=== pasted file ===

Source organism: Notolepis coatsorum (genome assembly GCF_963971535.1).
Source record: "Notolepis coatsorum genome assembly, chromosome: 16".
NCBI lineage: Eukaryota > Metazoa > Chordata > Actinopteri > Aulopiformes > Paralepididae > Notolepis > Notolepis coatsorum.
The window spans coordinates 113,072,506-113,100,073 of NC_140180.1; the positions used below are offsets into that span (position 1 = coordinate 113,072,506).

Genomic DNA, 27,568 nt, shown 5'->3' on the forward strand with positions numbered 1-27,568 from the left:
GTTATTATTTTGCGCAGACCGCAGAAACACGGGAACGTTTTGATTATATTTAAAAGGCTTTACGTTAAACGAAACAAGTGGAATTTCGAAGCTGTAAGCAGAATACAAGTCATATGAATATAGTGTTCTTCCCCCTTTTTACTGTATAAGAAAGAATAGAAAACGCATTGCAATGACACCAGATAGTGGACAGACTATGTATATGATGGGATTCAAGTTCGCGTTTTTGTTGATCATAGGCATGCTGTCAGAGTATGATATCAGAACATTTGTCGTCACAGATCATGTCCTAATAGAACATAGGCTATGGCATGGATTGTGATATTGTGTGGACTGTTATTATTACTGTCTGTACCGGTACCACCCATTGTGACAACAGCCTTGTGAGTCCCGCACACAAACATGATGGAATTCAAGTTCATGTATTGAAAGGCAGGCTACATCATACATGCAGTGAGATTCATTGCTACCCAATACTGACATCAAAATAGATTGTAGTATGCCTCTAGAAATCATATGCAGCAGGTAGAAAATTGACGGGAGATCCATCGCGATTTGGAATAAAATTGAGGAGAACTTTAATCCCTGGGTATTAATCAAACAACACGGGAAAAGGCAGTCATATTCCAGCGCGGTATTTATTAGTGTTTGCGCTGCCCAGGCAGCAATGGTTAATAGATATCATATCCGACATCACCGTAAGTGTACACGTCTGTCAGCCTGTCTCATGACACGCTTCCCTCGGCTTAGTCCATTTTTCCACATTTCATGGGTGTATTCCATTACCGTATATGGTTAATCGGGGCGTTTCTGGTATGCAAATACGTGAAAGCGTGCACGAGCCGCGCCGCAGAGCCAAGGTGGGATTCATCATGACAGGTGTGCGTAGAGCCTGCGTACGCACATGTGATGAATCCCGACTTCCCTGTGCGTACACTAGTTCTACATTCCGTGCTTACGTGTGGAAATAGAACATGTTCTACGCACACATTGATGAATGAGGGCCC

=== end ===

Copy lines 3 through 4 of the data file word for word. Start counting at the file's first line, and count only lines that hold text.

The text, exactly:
NCBI lineage: Eukaryota > Metazoa > Chordata > Actinopteri > Aulopiformes > Paralepididae > Notolepis > Notolepis coatsorum.
The window spans coordinates 113,072,506-113,100,073 of NC_140180.1; the positions used below are offsets into that span (position 1 = coordinate 113,072,506).